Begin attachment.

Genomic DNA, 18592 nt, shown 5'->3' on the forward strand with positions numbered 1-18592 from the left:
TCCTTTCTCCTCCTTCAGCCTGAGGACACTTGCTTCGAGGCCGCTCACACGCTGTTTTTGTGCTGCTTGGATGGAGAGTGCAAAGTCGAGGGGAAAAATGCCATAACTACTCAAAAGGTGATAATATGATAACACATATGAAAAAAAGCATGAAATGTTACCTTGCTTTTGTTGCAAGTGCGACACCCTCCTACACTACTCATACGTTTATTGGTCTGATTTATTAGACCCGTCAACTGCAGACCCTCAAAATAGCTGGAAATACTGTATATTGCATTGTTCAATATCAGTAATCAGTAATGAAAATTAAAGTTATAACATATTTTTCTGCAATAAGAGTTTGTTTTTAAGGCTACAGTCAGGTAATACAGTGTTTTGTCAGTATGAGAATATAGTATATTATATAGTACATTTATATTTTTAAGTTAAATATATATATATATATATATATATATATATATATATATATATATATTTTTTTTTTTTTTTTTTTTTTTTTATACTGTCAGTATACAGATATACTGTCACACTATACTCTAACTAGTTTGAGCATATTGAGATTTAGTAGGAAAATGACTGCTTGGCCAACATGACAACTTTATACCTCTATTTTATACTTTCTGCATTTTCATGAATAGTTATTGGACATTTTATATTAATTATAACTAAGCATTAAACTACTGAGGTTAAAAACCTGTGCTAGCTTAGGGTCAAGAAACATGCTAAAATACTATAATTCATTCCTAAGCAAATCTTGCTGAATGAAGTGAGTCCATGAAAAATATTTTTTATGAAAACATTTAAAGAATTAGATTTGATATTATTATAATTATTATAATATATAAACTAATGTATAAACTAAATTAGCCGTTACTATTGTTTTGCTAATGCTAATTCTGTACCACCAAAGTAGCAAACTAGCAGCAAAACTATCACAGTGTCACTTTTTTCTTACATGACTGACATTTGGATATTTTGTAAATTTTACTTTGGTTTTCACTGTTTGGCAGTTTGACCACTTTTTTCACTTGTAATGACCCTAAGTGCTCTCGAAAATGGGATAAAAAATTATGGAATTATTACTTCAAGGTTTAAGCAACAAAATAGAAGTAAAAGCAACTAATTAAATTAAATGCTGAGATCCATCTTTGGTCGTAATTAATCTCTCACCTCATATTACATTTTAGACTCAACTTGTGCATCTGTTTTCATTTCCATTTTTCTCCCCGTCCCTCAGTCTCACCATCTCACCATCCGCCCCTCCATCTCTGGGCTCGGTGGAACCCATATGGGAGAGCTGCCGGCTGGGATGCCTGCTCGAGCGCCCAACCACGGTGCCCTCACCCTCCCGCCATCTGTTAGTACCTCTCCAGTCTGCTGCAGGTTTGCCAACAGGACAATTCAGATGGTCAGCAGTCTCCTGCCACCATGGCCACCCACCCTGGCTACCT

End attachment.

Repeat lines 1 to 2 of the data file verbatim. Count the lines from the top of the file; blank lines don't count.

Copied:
Genomic DNA, 18592 nt, shown 5'->3' on the forward strand with positions numbered 1-18592 from the left:
TCCTTTCTCCTCCTTCAGCCTGAGGACACTTGCTTCGAGGCCGCTCACACGCTGTTTTTGTGCTGCTTGGATGGAGAGTGCAAAGTCGAGGGGAAAAATGCCATAACTACTCAAAAGGTGATAATATGATAACACATATGAAAAAAAGCATGAAATGTTACCTTGCTTTTGTTGCAAGTGCGACACCCTCCTACACTACTCATACGTTTATTGGTCTGATTTATTAGACCCGTCAACTGCAGACCCTCAAAATAGCTGGAAATACTGTATATTGCATTGTTCAATATCAGTAATCAGTAATGAAAATTAAAGTTATAACATATTTTTCTGCAATAAGAGTTTGTTTTTAAGGCTACAGTCAGGTAATACAGTGTTTTGTCAGTATGAGAATATAGTATATTATATAGTACATTTATATTTTTAAGTTAAATATATATATATATATATATATATATATATATATATATATATATATTTTTTTTTTTTTTTTTTTTTTTTTATACTGTCAGTATACAGATATACTGTCACACTATACTCTAACTAGTTTGAGCATATTGAGATTTAGTAGGAAAATGACTGCTTGGCCAACATGACAACTTTATACCTCTATTTTATACTTTCTGCATTTTCATGAATAGTTATTGGACATTTTATATTAATTATAACTAAGCATTAAACTACTGAGGTTAAAAACCTGTGCTAGCTTAGGGTCAAGAAACATGCTAAAATACTATAATTCATTCCTAAGCAAATCTTGCTGAATGAAGTGAGTCCATGAAAAATATTTTTTATGAAAACATTTAAAGAATTAGATTTGATATTATTATAATTATTATAATATATAAACTAATGTATAAACTAAATTAGCCGTTACTATTGTTTTGCTAATGCTAATTCTGTACCACCAAAGTAGCAAACTAGCAGCAAAACTATCACAGTGTCACTTTTTTCTTACATGACTGACATTTGGATATTTTGTAAATTTTACTTTGGTTTTCACTGTTTGGCAGTTTGACCACTTTTTTCACTTGTAATGACCCTAAGTGCTCTCGAAAATGGGATAAAAAATTATGGAATTATTACTTCAAGGTTTAAGCAACAAAATAGAAGTAAAAGCAACTAATTAAATTAAATGCTGAGATCCATCTTTGGTCGTAATTAATCTCTCACCTCATATTACATTTTAGACTCAACTTGTGCATCTGTTTTCATTTCCATTTTTCTCCCCGTCCCTCAGTCTCACCATCTCACCATCCGCCCCTCCATCTCTGGGCTCGGTGGAACCCATATGGGAGAGCTGCCGGCTGGGATGCCTGCTCGAGCGCCCAACCACGGTGCCCTCACCCTCCCGCCATCTGTTAGTACCTCTCCAGTCTGCTGCAGGTTTGCCAACAGGACAATTCAGATGGTCAGCAGTCTCCTGCCACCATGGCCACCCACCCTGGCTACCT